When Doug Kors joined Sydney FC as an analyst in late 2014, he became just the third individual to hold that position in the A-League. The rest of the clubs hadn’t quite caught on to the impact that video analysis could have on a club.
It’s taken just a few years to completely reshape that thinking. Now nearly every club employs at least one analyst, and the leading clubs are now assembling departments with multiple positions and different roles.
“I think there is a much greater understanding that the different support areas of a football club –whether it be medial, sport science, analysis– are crucial to being successful,” Kors said. ‘In the past, these areas have often been seen as something that may add value to a football club, but are now being viewed as necessities.”
There’s a reason so many clubs are going all in on analysis. According to Jason Wickham, an analyst for the Brisbane Roar, technology has become an integral part of everyday coaching within the club. When clubs first starting working with analysis years ago, it could be tough to get video feedback to coaches and players in a timely manner.
But that’s no longer the case. Sportscode and Hudl allow analysts to quickly and easily distribute video to various team members, along with comments and drawings to really drive their points home.
“These days coaches and players want feedback instantly to be able to provide an advantage over the opposition,” Wickham said. “Video allows the players to see and understand exactly what the coach’s point is. When showing the players video clips of the opposition, they can get a much better understanding of player movements and team patterns when they see two or three examples.”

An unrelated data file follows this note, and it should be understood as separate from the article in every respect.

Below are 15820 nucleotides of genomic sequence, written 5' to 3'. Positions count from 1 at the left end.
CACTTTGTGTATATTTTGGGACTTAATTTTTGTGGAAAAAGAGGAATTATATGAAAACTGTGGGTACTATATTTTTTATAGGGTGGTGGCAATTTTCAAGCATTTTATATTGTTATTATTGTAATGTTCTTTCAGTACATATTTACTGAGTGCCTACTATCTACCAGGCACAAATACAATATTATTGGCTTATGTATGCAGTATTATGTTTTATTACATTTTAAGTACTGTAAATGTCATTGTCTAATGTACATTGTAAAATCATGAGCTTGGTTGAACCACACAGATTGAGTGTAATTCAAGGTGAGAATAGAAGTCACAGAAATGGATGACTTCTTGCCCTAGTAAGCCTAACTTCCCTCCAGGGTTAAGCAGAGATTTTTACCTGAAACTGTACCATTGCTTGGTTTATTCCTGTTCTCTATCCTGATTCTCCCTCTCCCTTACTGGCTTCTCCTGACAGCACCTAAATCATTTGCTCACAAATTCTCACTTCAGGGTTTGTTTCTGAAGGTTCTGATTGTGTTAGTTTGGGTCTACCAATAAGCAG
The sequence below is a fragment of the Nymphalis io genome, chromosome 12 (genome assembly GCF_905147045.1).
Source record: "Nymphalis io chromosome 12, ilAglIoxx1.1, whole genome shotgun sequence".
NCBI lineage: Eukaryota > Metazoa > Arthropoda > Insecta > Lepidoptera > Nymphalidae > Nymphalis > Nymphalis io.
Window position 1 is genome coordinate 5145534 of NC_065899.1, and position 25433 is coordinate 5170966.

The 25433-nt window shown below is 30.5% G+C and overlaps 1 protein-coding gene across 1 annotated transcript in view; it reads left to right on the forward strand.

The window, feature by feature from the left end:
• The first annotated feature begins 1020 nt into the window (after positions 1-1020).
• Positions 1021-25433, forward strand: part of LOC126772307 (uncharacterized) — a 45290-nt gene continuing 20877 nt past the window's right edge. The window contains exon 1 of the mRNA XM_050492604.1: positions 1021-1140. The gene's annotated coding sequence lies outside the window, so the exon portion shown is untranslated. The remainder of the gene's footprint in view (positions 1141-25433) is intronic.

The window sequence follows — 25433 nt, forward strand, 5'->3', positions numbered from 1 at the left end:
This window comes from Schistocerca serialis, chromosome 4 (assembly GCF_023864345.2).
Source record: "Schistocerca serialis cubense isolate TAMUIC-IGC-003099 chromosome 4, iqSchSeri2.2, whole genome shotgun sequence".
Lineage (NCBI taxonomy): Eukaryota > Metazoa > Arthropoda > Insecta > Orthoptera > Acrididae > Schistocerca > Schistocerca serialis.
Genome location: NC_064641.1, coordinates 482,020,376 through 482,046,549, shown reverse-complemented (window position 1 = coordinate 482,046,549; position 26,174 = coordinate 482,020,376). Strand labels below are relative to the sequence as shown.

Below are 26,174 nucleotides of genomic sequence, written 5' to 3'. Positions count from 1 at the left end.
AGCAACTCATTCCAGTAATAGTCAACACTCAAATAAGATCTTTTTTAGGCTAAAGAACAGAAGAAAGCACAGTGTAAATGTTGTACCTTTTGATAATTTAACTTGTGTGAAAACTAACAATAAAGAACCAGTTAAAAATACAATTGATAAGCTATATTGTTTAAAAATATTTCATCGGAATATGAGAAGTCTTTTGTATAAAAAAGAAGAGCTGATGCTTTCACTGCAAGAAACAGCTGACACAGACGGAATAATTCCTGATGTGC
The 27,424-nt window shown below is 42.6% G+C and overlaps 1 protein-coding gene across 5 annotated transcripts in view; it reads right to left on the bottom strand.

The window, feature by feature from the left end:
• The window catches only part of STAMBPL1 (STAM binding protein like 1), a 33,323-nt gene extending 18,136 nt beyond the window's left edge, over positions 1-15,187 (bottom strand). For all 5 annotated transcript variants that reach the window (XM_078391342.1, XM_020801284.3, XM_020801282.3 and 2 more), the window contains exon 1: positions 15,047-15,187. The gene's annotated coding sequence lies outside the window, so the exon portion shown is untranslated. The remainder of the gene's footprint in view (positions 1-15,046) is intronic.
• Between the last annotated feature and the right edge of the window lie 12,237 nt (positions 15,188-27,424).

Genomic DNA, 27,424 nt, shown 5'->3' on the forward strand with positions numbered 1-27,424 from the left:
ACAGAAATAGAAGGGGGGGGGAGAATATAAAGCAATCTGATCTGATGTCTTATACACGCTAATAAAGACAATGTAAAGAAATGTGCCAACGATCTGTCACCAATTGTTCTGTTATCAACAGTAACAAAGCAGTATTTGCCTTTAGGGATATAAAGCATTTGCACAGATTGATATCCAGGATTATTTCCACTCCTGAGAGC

Like Kors, Aaron D’Antino was a rare breed when he joined the Melbourne Victory as the Head of Performance Analysis is 2014. But in just a few years, he’s seen the power of analysis multiply and have a great effect on the league.
“Aside from actual tactical training on the park, I believe the use of analysis is the most powerful tool a coach can leverage in bringing his vision and philosophy to life,” Dantino said. “For me, particularly when it comes feedback and learning, nothing beats the transparent, objective data video provides to both players and management.”
“Young players are heavily reliant on technology which gives the analysts role more and more opportunity to have an impact on the players,” added Donna Rice, the manager of Performance Analysis at Melbourne City FC, said. “With apps such as Hudl, we can increase the amount of information we are giving the players, or reinforce previous information without large increase in workload.
Analysts are tasked with providing insightful information to both coaches and players. This comes in the form of video and data. They uncover trends about their own club, help players develop by showing them what corrections need to be made, and find weaknesses in the opposition.
“If coaches are spending their entire day analysing a game to identify two or three football problems, it is a very ineffective way of using their expertise,” Kors said. “Using Sportscode, we can generate data reports that are linked to video. This help raise some red flags that indicate there is something that may need to be reviewed.
"Our coaches are then able to identify football problems in minutes, instead of hours.”
It’s also crucial for younger players, who can watch the first teamers to study tactics and set pieces and mold their games after the pros. Every level of the club benefits from video analysis, which is why the importance of the profession has ballooned recently.
“Analysis support has become a major part of all leading football clubs in the world,” James Slaveski, analyst for the Western City Wanderers, said. “Coaches are relying more and more on their analysts to provide information and recommendations and this will only continue.”